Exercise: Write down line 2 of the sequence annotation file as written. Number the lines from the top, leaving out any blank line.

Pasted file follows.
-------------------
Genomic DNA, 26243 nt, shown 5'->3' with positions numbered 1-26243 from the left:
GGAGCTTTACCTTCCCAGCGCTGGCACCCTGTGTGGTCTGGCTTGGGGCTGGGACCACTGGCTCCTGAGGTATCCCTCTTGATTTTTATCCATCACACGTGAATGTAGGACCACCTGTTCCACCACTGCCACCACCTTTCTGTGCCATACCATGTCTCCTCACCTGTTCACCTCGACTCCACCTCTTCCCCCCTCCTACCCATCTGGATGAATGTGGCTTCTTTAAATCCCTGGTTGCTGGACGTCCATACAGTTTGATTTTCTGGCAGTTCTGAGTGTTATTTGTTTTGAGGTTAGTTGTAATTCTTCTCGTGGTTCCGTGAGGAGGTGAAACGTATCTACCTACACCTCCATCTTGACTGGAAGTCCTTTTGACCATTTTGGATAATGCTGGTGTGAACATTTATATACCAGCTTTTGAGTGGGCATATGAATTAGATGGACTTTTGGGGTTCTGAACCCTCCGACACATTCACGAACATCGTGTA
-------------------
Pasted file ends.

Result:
GGAGCTTTACCTTCCCAGCGCTGGCACCCTGTGTGGTCTGGCTTGGGGCTGGGACCACTGGCTCCTGAGGTATCCCTCTTGATTTTTATCCATCACACGTGAATGTAGGACCACCTGTTCCACCACTGCCACCACCTTTCTGTGCCATACCATGTCTCCTCACCTGTTCACCTCGACTCCACCTCTTCCCCCCTCCTACCCATCTGGATGAATGTGGCTTCTTTAAATCCCTGGTTGCTGGACGTCCATACAGTTTGATTTTCTGGCAGTTCTGAGTGTTATTTGTTTTGAGGTTAGTTGTAATTCTTCTCGTGGTTCCGTGAGGAGGTGAAACGTATCTACCTACACCTCCATCTTGACTGGAAGTCCTTTTGACCATTTTGGATAATGCTGGTGTGAACATTTATATACCAGCTTTTGAGTGGGCATATGAATTAGATGGACTTTTGGGGTTCTGAACCCTCCGACACATTCACGAACATCGTGTA